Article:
When I read a book, I’m often immediately drawn to that group of pages in the middle that have darker or lighter edges. They are usually made out of thicker, glossy material and bear photos, illustrations, or some important aside.
They are also sometimes the only part of the book worth looking at.
Photographers spend most of their time trying to take sharp photos. They set their camera on a tripod and ensure a fast enough shutter speed. They’ll sit around for hours waiting for the wind to die down before they trigger the camera. And when they do trip the shutter, it’s usually with a remote switch so they don’t have to touch the camera and shake it.
I’ll admit, I typically do the same. There’s nothing worse than taking a shot that you think will look amazing when printed, only to discover there was a slight shake in the camera and now the picture just looks bad.
Lately, however, I’ve been experimenting with the practice of intentionally blurring photographs (known as ICM or Intentional Camera Movement). I got into it by accident. I was out taking photographs one day when, for whatever reason, I moved the camera significantly while triggering the shutter. The lines and color combining that resulted were amazing. They almost looked like paint brush strokes. So I decided to try doing it on purpose. I would paint with my camera.
There’s a big difference between a blurry photo and an intentionally blurred photo. Blurry photos look like you were trying to get a clear, sharp image but you didn’t know what you were doing. An intentional or artistically blurred photo should remind you of something in a fine art gallery. If you’re going to try it, keep in mind that you still have to adjust for the optimum shutter speed, ISO and aperture.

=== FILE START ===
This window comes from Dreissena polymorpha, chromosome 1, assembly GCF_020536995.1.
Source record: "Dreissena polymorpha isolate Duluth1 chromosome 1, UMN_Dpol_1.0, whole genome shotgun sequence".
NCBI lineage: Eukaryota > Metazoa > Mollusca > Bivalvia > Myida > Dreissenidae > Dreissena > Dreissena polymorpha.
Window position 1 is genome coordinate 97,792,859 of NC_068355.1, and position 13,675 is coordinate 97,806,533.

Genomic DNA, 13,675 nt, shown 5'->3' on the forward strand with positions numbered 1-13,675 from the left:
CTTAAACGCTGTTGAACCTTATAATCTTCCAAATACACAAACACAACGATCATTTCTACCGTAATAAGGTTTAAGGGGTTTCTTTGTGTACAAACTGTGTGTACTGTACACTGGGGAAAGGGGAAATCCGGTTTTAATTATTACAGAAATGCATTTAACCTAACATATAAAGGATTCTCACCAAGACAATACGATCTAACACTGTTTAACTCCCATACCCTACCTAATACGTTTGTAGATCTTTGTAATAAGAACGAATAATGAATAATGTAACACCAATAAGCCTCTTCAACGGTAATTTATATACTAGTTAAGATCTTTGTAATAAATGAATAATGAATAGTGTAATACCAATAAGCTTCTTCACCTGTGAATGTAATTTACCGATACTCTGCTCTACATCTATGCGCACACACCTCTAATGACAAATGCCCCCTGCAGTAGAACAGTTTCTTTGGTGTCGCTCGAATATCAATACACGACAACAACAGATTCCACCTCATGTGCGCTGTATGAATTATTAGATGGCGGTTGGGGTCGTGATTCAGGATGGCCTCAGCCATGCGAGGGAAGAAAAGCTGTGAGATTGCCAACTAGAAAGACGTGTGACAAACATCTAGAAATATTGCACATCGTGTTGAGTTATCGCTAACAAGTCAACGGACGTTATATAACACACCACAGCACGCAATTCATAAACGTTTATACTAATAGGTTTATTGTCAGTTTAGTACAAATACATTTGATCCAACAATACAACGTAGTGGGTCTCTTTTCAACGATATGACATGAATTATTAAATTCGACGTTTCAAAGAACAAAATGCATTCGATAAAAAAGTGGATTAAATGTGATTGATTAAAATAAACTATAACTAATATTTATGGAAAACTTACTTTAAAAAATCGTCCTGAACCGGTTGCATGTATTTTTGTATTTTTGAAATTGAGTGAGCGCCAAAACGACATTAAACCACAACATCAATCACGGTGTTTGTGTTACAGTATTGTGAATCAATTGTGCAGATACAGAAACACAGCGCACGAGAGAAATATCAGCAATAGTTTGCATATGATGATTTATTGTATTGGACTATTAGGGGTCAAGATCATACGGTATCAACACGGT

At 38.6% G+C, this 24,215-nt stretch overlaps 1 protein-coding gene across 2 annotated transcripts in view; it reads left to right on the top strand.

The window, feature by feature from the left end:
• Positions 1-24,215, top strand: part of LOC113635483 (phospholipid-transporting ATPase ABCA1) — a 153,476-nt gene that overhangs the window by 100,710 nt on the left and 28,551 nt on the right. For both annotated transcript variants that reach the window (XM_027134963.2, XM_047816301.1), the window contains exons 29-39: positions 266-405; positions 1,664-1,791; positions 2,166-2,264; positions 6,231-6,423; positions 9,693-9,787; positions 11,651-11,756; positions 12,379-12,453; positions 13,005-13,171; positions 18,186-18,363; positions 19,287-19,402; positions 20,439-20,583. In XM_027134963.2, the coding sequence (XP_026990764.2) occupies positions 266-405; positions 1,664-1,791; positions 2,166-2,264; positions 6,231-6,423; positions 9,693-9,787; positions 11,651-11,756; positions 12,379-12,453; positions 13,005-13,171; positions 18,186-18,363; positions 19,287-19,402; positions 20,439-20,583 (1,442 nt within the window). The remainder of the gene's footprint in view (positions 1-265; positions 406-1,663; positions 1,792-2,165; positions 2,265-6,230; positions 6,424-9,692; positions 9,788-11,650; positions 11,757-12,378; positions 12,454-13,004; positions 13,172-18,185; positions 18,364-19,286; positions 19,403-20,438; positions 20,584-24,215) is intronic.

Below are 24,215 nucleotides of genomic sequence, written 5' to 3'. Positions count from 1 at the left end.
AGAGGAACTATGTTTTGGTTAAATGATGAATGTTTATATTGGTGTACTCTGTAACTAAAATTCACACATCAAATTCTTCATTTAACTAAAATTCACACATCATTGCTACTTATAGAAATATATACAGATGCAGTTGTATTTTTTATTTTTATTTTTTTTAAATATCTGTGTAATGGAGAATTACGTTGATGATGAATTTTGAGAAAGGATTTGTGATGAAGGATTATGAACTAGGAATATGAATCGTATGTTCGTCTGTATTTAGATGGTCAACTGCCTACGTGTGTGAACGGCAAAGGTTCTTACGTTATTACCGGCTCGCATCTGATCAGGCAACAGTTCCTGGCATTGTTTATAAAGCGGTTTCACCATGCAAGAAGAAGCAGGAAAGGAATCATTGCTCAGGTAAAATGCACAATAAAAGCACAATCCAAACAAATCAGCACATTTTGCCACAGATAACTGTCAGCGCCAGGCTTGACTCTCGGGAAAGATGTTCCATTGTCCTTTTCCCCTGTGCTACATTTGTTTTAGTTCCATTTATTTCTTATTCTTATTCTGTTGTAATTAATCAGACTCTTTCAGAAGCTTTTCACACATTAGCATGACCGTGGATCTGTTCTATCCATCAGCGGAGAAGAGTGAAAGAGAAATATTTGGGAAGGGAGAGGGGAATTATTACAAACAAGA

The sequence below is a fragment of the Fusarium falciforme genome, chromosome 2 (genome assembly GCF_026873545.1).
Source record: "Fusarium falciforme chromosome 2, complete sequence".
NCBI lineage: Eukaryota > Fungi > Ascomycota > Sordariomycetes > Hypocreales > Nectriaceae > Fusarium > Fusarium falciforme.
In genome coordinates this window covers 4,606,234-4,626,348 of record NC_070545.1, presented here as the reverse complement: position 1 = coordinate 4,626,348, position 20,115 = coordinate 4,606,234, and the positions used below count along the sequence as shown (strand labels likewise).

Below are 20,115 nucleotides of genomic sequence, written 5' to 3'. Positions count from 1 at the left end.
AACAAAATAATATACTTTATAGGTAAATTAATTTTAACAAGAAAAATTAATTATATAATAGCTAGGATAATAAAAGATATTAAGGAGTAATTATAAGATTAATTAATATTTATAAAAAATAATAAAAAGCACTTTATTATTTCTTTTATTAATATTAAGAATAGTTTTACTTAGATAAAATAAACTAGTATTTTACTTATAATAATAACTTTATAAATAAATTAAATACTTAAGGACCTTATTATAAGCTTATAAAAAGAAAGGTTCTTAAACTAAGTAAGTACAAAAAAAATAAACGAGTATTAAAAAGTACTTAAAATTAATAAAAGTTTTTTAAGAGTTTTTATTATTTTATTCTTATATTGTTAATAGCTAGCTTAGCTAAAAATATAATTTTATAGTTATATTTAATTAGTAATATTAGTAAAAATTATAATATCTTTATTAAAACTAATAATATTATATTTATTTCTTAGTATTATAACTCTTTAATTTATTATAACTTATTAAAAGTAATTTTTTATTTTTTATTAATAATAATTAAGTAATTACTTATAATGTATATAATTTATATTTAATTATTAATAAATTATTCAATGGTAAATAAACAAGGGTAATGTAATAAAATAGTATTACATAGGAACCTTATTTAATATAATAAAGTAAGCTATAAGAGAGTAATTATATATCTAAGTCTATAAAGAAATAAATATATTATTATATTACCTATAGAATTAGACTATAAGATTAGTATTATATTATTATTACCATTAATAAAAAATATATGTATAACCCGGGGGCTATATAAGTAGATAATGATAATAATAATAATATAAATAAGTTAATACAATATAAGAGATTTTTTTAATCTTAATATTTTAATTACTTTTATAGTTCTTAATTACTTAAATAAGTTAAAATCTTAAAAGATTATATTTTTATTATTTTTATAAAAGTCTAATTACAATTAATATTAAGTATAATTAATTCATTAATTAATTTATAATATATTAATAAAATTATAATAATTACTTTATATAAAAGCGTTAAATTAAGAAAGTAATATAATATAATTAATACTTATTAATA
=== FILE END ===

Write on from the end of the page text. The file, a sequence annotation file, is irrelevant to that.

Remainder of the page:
When I shoot blurs I’m out in the early morning or late evening for the best light. I’ll set my ISO at 100 and open up my aperture fairly wide to an f/16 or f/22. There’s no need to blur your background with a short depth of field since the whole image will be soft. The shutter speed should be slow enough to allow your movement to matter. However, you don’t want it too slow or there will be no distinction at all.
The point is, you still have to pay attention to everything you normally would when shooting any type of photography. With the wrong light, subject, composition or exposure, your blur photography will still look bad.
Below is one of my favorite blurs. I was staying at an Airbnb in western Colorado farm country. While I was taking a walk one early morning I looked off in some bare trees in the middle of a field. I couldn’t believe it when I saw a muster of peacocks perched on the branches. There were eight or ten of them.
I didn’t have my camera at the time so I came back the next morning with it and tried to capture a few images. It was pretty early (read low light) and I was hand holding the camera. I knew I wasn’t going to get perfect pictures so after taking a few to prove to myself that I was actually seeing apparently wild peacocks in the middle of Colorado, I tried taking some blurs of them while they were flying down from the trees. The result was an oil painting like image.
Since then, I’ve blurred many subjects. It adds a whole new aspect to my photography and gives some variation to what I produce. It’s also artistically freeing during those times when I know I can’t capture perfectly sharp pictures. You can use any situation to your advantage, even when the situation seems to be giving you a disadvantage.